Pathogenesis and Prevention Strategies of Severe Asthma Exacerbations in Children

James Cook; Sejal Saglani


Curr Opin Pulm Med. 2016;22(1):25-31. 

In This Article

Abstract and Introduction


Purpose of review Exacerbations of asthma in children are most frequently precipitated by respiratory infections with a seasonal pattern. However, management takes little account of the underlying infective or other precipitant abnormality.

Recent findings Interactions between environmental triggers, the airway microbiome and innate immune responses are key determinants of exacerbations. Elevated innate cytokines interleukin (IL)-33 and IL-25, and abnormal molecular responses in the interferon pathway are associated with rhinoviral infections. Exacerbations caused by fungal allergens also induce IL-33, highlighting this as an attractive therapeutic target. An equal contribution of bacterial and viral infection during exacerbations, particularly in preschool children, has become increasingly apparent, but some organisms may be protective. Investigation of mechanisms underlying infection-related exacerbations especially in preschool children is needed.

Progressive loss of lung function from exacerbations is most pronounced in children aged 6–11 years, and low FEV1 is now recognized as a key predictor for the development of chronic obstructive pulmonary disease and premature death. Although prevention of exacerbations is critical, suboptimal patient education, prescription and adherence to maintenance therapy, and a lack of predictive biomarkers, remain key unaddressed issues in children.

Summary Precipitants and predictors of exacerbations, together with the child's age and clinical phenotype, need to be used to achieve individualized management in preference to the current uniform approach for all.


Although asthma exacerbations can be defined in different ways, any increase in asthma symptoms that requires escalation of treatment, unscheduled medical assessment and an associated deterioration in lung function may be considered an exacerbation.[1] The ERS/ATS severe asthma guidelines define a severe exacerbation in patients over 6 years of age as a deterioration requiring the administration of systemic corticosteroids for 3 or more days, whereas a serious exacerbation is defined as the requirement of hospital admission.[2]

Asthma exacerbations represent a substantial challenge with associated morbidity and mortality, in addition to being expensive to treat and contributing significantly to the overall cost of asthma care.[3] Less well appreciated is their long-term influence on lung health. The Epidemiology and Natural History of Asthma: Outcomes and Treatment Regimens (TENOR) study is a large prospective cohort study examining associations between asthma exacerbations and lung function. A total of 2429 participants with severe or difficult to treat asthma aged 6 years and above were observed prospectively for 3 years to determine associations between exacerbations and annual change in lung function. Exacerbations were associated with progressive loss of lung function, with the most pronounced effect in children aged between 6 and 11 years (net 12-month change in post bronchodilator percentage predicted FEV1 by exacerbation history was 3%).[4] A consequent lower peak FEV1 in early adulthood is now known to be an important predictor for the development of chronic obstructive pulmonary disease (COPD) and premature death.[5,6]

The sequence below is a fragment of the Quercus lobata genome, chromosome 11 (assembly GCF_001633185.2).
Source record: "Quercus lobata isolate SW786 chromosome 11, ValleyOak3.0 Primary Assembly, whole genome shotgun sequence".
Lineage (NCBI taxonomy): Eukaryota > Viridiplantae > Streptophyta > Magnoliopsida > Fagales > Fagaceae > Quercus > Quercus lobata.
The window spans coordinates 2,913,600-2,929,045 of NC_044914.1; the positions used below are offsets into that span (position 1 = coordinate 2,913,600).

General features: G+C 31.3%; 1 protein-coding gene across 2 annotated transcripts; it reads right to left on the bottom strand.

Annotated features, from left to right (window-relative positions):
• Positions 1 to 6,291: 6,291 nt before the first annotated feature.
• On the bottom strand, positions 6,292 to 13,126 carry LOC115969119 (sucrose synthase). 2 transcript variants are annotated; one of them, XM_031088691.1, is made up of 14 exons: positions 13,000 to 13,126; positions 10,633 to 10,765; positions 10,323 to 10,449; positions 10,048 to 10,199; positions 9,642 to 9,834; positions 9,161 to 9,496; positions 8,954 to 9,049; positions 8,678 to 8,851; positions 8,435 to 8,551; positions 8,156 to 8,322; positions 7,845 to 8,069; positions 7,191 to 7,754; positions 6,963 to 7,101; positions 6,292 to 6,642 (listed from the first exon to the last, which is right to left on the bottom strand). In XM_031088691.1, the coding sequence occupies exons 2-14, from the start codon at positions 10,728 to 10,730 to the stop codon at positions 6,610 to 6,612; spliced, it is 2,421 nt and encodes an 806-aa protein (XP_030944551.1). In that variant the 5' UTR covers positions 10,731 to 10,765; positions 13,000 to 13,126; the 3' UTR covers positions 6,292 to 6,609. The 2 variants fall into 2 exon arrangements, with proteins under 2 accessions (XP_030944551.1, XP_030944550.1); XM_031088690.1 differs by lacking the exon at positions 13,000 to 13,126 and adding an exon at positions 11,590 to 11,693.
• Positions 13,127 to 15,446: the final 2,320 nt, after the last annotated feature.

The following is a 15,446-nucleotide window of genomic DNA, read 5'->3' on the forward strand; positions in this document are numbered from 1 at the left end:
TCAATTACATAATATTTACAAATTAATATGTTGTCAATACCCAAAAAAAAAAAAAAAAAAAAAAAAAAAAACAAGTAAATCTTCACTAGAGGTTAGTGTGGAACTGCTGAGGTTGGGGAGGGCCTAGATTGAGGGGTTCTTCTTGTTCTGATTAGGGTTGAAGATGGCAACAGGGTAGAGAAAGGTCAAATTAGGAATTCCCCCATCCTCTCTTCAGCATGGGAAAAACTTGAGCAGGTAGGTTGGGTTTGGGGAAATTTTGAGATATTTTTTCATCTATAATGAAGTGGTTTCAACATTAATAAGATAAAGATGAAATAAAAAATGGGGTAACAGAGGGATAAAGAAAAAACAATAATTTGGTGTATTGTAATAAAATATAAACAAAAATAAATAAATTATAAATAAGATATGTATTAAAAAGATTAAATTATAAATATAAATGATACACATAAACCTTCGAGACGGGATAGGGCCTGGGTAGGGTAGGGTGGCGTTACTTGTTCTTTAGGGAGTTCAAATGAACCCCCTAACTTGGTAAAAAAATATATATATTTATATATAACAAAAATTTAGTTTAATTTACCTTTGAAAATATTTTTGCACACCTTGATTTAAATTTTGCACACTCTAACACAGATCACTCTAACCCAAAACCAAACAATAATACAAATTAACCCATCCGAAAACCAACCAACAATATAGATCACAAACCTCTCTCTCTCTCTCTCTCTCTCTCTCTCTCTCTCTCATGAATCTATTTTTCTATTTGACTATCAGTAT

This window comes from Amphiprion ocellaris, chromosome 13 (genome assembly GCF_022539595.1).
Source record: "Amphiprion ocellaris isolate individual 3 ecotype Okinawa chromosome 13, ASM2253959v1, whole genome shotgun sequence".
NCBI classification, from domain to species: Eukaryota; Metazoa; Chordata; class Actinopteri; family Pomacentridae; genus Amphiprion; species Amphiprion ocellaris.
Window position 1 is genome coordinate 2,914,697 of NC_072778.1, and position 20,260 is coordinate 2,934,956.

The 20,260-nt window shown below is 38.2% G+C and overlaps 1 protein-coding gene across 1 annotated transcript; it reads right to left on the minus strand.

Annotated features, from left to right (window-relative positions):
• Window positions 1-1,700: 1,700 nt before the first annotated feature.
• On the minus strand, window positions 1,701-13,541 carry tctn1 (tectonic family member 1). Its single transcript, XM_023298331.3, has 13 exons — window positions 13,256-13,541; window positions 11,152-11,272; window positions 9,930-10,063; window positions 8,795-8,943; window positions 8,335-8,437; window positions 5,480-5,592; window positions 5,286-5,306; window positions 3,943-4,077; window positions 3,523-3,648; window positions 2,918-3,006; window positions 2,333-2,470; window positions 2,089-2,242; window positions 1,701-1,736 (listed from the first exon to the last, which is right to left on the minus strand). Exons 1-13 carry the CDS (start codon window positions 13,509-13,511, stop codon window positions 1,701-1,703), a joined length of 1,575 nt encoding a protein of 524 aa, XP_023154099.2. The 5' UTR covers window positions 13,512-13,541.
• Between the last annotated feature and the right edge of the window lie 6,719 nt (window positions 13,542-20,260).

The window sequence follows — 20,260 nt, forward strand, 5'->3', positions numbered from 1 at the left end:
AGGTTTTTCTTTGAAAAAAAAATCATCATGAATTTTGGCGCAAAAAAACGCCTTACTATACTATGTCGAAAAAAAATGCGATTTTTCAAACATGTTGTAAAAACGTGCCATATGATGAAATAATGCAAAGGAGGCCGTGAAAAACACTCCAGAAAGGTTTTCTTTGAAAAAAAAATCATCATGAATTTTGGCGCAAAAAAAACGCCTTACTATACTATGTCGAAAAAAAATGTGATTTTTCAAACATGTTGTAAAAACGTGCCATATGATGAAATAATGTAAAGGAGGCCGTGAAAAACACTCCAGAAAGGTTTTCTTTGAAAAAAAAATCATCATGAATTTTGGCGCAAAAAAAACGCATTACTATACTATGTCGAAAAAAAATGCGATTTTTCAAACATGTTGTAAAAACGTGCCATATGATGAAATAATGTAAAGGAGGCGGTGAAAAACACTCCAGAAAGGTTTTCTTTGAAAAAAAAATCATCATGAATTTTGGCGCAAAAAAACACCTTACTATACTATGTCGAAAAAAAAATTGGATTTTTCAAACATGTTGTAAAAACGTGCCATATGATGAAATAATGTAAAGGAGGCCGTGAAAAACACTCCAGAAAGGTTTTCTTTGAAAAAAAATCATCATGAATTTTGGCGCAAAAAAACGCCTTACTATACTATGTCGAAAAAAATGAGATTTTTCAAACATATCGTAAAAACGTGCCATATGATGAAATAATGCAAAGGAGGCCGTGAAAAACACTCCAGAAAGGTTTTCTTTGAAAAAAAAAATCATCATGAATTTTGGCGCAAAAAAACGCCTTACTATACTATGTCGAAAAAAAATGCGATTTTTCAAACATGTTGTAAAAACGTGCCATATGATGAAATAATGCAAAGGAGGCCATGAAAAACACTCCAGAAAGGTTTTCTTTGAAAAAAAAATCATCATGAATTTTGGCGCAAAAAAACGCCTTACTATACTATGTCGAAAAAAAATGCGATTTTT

Preventing asthma exacerbations in order to conserve lung function and to prevent morbidity and mortality are essential goals of paediatric asthma management. This can only be achieved if the basics of asthma management and education are addressed. The National Review of Asthma Deaths (NRAD) in the United Kingdom has recently shown fatal exacerbations in children were predominantly caused by low utility of maintenance treatment and unavailable asthma management plans with clear guidance on recognition and initial management of an exacerbation.[7] Addressing the basics of asthma care is therefore the cornerstone to prevent exacerbations.

The aim of this review is to consider the importance of mechanisms underlying asthma exacerbations and to propose the potential utility of exacerbation phenotype-specific management in the future. Also, to consider factors essential to prevent exacerbations, with a specific focus on the basics of asthma education and management to prevent severe exacerbations and the associated decline in lung function.